Thanks for that on taxes. Good to see that fundamentals can matter at least as much as taxes. I can’t believe that’s the only thing the Journal wrote on the Clinton tax bill, but never mind. If you want to see all the dire predictions made about the effects of the Clinton budget that never materialized, check back to some of Al Hunt’s columns on your pages. You know, that dissenting voice on the other side of your edit page every Thursday.
And on having kids: I’d like to read Danielle Crittenden’s book. Speaking, of course, as a guy: My sense is that there is more freedom now for women to make choices on these matters than there has been in a long time. The social pressures on work vs. kids are mixed, and when the social pressures are mixed, people have more freedom to do what they want. You’ll forgive me–I hope you will, anyway–for noting that some of that freedom owes to feminist struggles and arguments back in the 1960s and 1970s to open up space for more and different kinds of decisions. Also, I think culture warriors on the right always want to blame the 60s for family and child-raising problems that owe more to changing economics. (Please, please don’t tell me it’s all taxes.) Declining or stagnating wages over the last 25 years mean that many middle to lower-middle income families needed two incomes to stay even. So there are many families where both spouses work not because that’s the arrangement they want, but from economic necessity. It’s why child tax credits, especially for the first five years of a kid’s life, are a good idea. (See, I don’t think all tax cuts are bad.) It’s also why better childcare is a good idea. How many upper middle class families do you know who send their kids to pre-schools not for day care but so their kids get a jump on learning? Shouldn’t all 2 or 3 year olds whose parents don’t have a lot of money have a shot at such a, well, head start?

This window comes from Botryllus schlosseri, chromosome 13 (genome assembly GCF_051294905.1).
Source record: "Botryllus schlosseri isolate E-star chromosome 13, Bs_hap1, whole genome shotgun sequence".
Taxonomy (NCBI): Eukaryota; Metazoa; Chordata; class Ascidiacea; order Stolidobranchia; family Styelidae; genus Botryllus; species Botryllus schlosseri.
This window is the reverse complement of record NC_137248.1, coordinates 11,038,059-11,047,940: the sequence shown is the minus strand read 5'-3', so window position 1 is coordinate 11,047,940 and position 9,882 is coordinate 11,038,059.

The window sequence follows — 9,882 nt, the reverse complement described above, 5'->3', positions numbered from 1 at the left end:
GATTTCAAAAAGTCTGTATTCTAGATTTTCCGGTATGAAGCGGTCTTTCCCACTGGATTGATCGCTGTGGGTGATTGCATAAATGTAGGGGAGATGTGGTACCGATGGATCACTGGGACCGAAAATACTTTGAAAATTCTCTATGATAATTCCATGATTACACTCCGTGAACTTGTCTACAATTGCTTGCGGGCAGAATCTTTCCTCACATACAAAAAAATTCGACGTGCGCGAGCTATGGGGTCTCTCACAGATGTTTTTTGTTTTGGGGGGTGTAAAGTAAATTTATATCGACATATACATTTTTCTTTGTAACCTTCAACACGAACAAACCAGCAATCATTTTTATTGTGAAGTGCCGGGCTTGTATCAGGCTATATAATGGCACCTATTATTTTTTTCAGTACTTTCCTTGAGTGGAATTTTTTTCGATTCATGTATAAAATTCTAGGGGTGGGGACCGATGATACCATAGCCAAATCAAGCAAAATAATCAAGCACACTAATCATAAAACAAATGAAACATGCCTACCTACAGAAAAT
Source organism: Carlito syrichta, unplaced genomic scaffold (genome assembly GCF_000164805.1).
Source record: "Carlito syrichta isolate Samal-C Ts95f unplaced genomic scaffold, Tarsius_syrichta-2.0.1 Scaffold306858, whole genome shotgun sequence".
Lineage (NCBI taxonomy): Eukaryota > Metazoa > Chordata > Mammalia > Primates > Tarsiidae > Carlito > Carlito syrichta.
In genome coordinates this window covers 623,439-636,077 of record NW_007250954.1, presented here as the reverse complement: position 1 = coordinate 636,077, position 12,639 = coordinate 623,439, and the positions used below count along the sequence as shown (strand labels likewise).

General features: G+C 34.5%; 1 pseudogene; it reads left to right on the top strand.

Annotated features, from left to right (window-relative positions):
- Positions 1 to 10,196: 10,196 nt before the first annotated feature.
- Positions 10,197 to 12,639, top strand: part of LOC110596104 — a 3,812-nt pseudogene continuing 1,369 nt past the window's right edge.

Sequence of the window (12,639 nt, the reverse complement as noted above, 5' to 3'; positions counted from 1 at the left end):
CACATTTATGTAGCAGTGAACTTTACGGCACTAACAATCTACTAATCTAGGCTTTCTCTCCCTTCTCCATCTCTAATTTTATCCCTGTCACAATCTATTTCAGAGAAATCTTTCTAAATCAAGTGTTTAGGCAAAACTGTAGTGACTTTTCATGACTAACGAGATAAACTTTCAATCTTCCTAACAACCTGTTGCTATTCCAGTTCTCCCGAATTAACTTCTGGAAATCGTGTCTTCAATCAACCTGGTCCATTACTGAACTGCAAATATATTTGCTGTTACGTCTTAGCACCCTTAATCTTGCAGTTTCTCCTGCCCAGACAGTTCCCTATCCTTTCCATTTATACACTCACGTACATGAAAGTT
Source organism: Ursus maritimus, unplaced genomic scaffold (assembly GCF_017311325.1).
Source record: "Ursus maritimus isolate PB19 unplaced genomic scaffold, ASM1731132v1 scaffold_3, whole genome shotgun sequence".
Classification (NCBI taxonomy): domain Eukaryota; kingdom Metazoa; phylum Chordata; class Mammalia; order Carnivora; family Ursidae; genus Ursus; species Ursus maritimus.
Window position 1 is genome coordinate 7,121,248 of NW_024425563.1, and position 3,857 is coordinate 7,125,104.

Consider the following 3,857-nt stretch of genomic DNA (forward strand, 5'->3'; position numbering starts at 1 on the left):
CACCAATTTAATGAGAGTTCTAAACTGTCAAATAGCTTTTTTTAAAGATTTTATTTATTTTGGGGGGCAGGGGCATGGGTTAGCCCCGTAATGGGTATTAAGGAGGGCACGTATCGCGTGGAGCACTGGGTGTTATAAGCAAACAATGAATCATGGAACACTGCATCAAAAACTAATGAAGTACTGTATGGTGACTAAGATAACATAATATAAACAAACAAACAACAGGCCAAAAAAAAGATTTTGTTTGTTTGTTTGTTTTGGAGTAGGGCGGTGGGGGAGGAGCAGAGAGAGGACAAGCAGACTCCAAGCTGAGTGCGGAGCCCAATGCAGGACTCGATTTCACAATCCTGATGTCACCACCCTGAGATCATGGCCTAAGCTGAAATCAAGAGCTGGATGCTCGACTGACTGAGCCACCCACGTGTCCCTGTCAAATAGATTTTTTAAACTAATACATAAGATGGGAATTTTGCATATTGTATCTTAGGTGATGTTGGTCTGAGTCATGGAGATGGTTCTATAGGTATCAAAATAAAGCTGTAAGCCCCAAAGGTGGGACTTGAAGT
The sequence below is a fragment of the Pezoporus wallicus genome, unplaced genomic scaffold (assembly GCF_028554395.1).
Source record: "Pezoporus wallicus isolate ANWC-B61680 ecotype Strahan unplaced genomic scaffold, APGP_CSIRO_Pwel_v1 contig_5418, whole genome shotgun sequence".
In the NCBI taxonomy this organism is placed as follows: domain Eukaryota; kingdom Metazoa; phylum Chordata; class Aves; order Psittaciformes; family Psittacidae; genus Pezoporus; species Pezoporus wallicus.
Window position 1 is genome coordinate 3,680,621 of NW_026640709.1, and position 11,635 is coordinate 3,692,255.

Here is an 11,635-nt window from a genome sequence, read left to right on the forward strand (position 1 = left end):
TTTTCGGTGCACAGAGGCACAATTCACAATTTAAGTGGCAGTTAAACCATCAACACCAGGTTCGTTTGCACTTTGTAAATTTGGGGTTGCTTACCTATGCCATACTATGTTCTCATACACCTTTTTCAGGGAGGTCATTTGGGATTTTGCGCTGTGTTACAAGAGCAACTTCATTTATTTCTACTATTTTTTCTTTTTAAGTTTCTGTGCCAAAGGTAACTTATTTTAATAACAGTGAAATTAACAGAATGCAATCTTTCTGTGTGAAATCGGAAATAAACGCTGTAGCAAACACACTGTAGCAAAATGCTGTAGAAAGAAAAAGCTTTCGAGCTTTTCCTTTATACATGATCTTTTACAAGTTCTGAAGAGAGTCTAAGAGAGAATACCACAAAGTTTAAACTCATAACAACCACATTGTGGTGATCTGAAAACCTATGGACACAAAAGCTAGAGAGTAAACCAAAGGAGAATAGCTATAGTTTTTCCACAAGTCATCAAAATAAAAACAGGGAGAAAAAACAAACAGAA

A few other things from today’s papers struck me. Rick Berke’s article on the New York Times/CBS News Poll was interesting not just for the stuff on the GOP’s impeachment troubles, but also for: 1) the apparent split that’s opening up in Republican ranks on this issue between conservative GOPers and the rest of the party; 2) the drop in GOP identification on the electorate, a big change from 1994; and 3) voters much prefer spending the surplus on saving social security than on tax cuts. Would also call your attention to a Washington Post editorial on “the Shadow Cost” of the deficit, which is interest payments on the national debt. ($243 billion last fiscal year.) Imagine how much day care or health care you could pay for with that, and even afford a tax cut? (I don’t know why I keep giving you these promotional openings.)
Other interesting if unsurprising news for political junkies: Dick Gephardt’s decision not to run for president. A smart decision, since he has a far better chance of becoming Speaker than he did of winning the Democratic presidential nomination. It means that the 2000 elections for the House will be as interesting as the presidential race. There is even the odd possibility that the Dems could lose the White House and win back the other House–something I wouldn’t have thought possible a few months ago.
Imagine this: Al Gore owes Newt Gingrich a debt. Newt showed how important the Speakership could be, and probably made it more attractive to Gephardt than it might have been a few years ago. And of course there’s this: “Winning back” the House wasn’t even a problem for Democrats five years ago.
It was nice of you to mention the Third Way on the day its leading White House advocate, Sid Blumenthal, was testifying. What think you of the Third Way? Is it a new way for the left, or simply an accommodation to Reagan and Thatcher. Or, as Clinton might say, is it both and neither?
Warmest wishes, E.J.